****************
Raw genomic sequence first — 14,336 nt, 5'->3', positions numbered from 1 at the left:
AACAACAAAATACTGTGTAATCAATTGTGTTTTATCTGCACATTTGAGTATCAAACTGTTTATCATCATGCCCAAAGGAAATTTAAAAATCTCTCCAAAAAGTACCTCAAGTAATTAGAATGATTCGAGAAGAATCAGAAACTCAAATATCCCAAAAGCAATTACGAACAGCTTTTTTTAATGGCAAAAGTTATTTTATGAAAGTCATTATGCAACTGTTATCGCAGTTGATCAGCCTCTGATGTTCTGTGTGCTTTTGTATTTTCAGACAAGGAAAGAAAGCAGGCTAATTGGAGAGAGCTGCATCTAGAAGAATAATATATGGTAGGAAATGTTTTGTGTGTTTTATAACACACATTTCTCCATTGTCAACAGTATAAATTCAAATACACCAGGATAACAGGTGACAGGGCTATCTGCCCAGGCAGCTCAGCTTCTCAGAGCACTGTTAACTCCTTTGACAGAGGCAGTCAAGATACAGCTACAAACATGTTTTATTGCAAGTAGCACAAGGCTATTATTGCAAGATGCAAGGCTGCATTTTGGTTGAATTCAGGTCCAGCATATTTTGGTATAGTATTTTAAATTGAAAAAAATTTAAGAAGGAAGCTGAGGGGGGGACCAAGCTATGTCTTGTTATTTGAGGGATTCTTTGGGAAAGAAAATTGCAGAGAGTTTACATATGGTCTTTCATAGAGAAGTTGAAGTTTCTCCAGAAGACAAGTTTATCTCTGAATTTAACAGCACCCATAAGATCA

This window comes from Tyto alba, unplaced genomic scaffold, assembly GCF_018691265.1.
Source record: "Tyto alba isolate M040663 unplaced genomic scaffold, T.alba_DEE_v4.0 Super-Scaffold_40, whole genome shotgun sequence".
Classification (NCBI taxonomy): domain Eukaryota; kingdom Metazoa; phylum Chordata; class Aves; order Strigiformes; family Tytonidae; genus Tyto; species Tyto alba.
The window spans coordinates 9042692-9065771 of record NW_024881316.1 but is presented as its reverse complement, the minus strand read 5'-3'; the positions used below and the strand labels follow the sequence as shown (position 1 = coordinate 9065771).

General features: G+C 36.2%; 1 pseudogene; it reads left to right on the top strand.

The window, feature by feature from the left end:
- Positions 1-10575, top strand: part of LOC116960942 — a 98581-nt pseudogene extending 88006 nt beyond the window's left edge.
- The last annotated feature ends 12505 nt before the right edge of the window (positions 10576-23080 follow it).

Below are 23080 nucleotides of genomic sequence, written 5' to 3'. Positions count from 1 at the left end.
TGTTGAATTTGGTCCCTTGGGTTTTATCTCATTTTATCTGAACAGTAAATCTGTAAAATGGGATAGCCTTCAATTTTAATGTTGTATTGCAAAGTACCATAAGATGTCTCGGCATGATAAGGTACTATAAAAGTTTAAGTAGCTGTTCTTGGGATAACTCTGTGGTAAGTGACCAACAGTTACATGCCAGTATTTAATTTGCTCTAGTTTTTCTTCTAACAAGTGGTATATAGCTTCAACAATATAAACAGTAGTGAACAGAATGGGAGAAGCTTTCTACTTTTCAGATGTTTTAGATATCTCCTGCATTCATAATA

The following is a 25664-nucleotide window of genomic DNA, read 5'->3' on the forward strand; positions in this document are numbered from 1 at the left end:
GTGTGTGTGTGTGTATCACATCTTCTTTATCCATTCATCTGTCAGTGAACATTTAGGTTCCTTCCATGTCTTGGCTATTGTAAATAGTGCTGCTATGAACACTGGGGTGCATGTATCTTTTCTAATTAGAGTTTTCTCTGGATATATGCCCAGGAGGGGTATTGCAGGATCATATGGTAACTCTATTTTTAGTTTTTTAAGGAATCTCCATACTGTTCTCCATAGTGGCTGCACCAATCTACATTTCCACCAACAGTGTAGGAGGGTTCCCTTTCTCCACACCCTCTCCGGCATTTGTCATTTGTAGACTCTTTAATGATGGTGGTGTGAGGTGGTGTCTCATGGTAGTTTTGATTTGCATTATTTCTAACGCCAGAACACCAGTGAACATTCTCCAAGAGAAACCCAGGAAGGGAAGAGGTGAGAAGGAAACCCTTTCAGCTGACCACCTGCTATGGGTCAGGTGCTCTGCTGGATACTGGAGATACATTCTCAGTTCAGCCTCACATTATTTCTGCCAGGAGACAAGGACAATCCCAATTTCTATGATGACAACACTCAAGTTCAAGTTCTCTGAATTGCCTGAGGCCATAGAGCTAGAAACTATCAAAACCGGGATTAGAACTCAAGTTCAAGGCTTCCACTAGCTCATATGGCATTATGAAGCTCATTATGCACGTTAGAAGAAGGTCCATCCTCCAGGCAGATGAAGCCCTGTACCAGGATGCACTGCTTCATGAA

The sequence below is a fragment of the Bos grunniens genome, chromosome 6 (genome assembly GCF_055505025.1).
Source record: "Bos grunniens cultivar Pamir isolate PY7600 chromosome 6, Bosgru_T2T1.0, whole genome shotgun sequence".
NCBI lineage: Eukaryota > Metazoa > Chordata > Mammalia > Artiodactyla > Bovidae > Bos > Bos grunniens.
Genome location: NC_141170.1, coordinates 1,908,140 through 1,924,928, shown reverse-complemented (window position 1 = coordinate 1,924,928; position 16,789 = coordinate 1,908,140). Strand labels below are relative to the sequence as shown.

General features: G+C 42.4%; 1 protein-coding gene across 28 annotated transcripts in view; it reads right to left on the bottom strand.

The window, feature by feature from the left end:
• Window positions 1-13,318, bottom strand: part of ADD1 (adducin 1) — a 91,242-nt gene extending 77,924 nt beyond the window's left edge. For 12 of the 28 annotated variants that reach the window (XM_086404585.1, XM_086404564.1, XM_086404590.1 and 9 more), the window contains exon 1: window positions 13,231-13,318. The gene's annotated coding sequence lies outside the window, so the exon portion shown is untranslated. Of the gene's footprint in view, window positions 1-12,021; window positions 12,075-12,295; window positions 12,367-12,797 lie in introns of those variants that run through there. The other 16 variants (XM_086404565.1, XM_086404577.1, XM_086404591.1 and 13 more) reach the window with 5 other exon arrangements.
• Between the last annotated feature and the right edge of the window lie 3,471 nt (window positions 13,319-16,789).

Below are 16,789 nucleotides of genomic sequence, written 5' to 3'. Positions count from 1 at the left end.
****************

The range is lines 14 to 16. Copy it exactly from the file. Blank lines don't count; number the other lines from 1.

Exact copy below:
GTGTGTGTGTGTGTATCACATCTTCTTTATCCATTCATCTGTCAGTGAACATTTAGGTTCCTTCCATGTCTTGGCTATTGTAAATAGTGCTGCTATGAACACTGGGGTGCATGTATCTTTTCTAATTAGAGTTTTCTCTGGATATATGCCCAGGAGGGGTATTGCAGGATCATATGGTAACTCTATTTTTAGTTTTTTAAGGAATCTCCATACTGTTCTCCATAGTGGCTGCACCAATCTACATTTCCACCAACAGTGTAGGAGGGTTCCCTTTCTCCACACCCTCTCCGGCATTTGTCATTTGTAGACTCTTTAATGATGGTGGTGTGAGGTGGTGTCTCATGGTAGTTTTGATTTGCATTATTTCTAACGCCAGAACACCAGTGAACATTCTCCAAGAGAAACCCAGGAAGGGAAGAGGTGAGAAGGAAACCCTTTCAGCTGACCACCTGCTATGGGTCAGGTGCTCTGCTGGATACTGGAGATACATTCTCAGTTCAGCCTCACATTATTTCTGCCAGGAGACAAGGACAATCCCAATTTCTATGATGACAACACTCAAGTTCAAGTTCTCTGAATTGCCTGAGGCCATAGAGCTAGAAACTATCAAAACCGGGATTAGAACTCAAGTTCAAGGCTTCCACTAGCTCATATGGCATTATGAAGCTCATTATGCACGTTAGAAGAAGGTCCATCCTCCAGGCAGATGAAGCCCTGTACCAGGATGCACTGCTTCATGAA

The sequence below is a fragment of the Bos grunniens genome, chromosome 6 (genome assembly GCF_055505025.1).
Source record: "Bos grunniens cultivar Pamir isolate PY7600 chromosome 6, Bosgru_T2T1.0, whole genome shotgun sequence".